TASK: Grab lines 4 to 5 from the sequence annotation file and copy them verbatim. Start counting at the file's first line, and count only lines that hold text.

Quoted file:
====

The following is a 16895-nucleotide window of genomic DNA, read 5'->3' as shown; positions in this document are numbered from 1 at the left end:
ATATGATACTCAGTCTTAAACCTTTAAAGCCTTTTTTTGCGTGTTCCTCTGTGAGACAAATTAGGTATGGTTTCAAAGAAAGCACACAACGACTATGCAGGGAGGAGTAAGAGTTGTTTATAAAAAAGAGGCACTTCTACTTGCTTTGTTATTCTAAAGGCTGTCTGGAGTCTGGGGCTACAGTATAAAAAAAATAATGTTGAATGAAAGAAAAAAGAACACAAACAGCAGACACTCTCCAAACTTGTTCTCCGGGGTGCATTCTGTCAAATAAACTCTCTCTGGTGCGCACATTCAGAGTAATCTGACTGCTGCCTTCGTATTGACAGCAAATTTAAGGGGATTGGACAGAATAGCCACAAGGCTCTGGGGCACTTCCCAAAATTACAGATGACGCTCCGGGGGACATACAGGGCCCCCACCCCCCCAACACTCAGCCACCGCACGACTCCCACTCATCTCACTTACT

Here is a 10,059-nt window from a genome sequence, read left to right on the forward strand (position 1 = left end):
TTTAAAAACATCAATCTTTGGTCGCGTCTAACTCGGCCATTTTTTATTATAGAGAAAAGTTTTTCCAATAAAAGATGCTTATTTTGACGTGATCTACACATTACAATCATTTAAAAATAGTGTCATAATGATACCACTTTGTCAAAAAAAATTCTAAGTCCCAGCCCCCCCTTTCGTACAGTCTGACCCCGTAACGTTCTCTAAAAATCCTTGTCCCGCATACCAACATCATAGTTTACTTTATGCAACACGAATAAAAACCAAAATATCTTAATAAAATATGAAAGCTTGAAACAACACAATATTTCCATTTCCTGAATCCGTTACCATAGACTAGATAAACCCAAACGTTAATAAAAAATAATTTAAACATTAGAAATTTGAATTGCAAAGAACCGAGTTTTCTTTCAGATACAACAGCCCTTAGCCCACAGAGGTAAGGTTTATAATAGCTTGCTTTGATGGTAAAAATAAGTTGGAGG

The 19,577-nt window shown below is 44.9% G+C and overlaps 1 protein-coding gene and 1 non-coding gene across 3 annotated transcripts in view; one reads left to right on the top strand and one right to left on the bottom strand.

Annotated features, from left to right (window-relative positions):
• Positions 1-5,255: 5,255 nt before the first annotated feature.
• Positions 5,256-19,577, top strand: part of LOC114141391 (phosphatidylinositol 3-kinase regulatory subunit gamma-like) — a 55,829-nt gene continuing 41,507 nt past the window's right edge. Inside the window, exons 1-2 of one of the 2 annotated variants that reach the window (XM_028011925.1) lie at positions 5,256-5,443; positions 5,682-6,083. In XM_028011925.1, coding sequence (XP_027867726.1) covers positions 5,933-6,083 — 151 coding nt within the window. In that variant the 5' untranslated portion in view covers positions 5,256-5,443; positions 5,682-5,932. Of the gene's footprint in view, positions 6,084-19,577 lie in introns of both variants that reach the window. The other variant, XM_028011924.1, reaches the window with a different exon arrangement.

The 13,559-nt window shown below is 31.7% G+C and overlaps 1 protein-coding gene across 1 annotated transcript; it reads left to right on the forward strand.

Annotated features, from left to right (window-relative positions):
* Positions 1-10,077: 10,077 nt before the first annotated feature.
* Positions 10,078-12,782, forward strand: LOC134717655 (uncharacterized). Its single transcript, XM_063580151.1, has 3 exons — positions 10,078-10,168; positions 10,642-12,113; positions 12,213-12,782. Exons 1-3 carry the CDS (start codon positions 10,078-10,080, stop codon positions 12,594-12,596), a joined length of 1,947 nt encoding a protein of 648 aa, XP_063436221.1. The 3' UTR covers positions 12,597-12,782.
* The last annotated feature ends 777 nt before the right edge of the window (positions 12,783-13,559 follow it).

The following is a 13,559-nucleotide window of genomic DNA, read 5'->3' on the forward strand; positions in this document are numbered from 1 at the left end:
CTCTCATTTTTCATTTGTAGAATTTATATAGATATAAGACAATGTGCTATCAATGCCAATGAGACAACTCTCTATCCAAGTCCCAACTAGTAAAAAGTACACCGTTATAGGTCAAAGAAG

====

TTTAAAAACATCAATCTTTGGTCGCGTCTAACTCGGCCATTTTTTATTATAGAGAAAAGTTTTTCCAATAAAAGATGCTTATTTTGACGTGATCTACACATTACAATCATTTAAAAATAGTGTCATAATGATACCACTTTGTCAAAAAAAATTCTAAGTCCCAGCCCCCCCTTTCGTACAGTCTGACCCCGTAACGTTCTCTAAAAATCCTTGTCCCGCATACCAACATCATAGTTTACTTTATGCAACACGAATAAAAACCAAAATATCTTAATAAAATATGAAAGCTTGAAACAACACAATATTTCCATTTCCTGAATCCGTTACCATAGACTAGATAAACCCAAACGTTAATAAAAAATAATTTAAACATTAGAAATTTGAATTGCAAAGAACCGAGTTTTCTTTCAGATACAACAGCCCTTAGCCCACAGAGGTAAGGTTTATAATAGCTTGCTTTGATGGTAAAAATAAGTTGGAGG

The 19,577-nt window shown below is 44.9% G+C and overlaps 1 protein-coding gene and 1 non-coding gene across 3 annotated transcripts in view; one reads left to right on the top strand and one right to left on the bottom strand.